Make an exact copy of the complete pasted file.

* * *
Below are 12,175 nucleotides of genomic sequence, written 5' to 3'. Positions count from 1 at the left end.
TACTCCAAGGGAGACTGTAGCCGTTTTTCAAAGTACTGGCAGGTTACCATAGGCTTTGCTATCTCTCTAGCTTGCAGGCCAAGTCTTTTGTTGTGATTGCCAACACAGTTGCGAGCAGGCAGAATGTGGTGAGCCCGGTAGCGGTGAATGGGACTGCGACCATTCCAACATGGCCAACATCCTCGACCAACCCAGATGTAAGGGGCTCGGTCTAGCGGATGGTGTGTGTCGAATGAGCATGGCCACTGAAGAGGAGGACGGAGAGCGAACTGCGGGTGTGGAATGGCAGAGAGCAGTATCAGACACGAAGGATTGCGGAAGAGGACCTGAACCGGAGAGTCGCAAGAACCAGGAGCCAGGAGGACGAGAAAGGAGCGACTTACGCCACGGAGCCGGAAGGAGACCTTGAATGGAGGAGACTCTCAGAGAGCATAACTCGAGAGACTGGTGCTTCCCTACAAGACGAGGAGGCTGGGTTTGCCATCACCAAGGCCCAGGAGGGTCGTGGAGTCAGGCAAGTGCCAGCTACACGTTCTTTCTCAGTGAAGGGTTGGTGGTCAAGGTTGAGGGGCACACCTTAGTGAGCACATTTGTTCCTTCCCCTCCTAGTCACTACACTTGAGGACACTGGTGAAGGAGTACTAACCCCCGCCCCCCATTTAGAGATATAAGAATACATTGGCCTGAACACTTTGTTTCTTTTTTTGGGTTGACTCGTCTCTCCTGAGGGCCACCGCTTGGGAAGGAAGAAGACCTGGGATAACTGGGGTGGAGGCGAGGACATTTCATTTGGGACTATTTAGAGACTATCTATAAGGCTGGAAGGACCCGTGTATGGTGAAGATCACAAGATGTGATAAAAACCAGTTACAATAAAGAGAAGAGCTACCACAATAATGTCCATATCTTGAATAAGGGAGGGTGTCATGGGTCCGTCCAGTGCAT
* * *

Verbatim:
Below are 12,175 nucleotides of genomic sequence, written 5' to 3'. Positions count from 1 at the left end.
TACTCCAAGGGAGACTGTAGCCGTTTTTCAAAGTACTGGCAGGTTACCATAGGCTTTGCTATCTCTCTAGCTTGCAGGCCAAGTCTTTTGTTGTGATTGCCAACACAGTTGCGAGCAGGCAGAATGTGGTGAGCCCGGTAGCGGTGAATGGGACTGCGACCATTCCAACATGGCCAACATCCTCGACCAACCCAGATGTAAGGGGCTCGGTCTAGCGGATGGTGTGTGTCGAATGAGCATGGCCACTGAAGAGGAGGACGGAGAGCGAACTGCGGGTGTGGAATGGCAGAGAGCAGTATCAGACACGAAGGATTGCGGAAGAGGACCTGAACCGGAGAGTCGCAAGAACCAGGAGCCAGGAGGACGAGAAAGGAGCGACTTACGCCACGGAGCCGGAAGGAGACCTTGAATGGAGGAGACTCTCAGAGAGCATAACTCGAGAGACTGGTGCTTCCCTACAAGACGAGGAGGCTGGGTTTGCCATCACCAAGGCCCAGGAGGGTCGTGGAGTCAGGCAAGTGCCAGCTACACGTTCTTTCTCAGTGAAGGGTTGGTGGTCAAGGTTGAGGGGCACACCTTAGTGAGCACATTTGTTCCTTCCCCTCCTAGTCACTACACTTGAGGACACTGGTGAAGGAGTACTAACCCCCGCCCCCCATTTAGAGATATAAGAATACATTGGCCTGAACACTTTGTTTCTTTTTTTGGGTTGACTCGTCTCTCCTGAGGGCCACCGCTTGGGAAGGAAGAAGACCTGGGATAACTGGGGTGGAGGCGAGGACATTTCATTTGGGACTATTTAGAGACTATCTATAAGGCTGGAAGGACCCGTGTATGGTGAAGATCACAAGATGTGATAAAAACCAGTTACAATAAAGAGAAGAGCTACCACAATAATGTCCATATCTTGAATAAGGGAGGGTGTCATGGGTCCGTCCAGTGCAT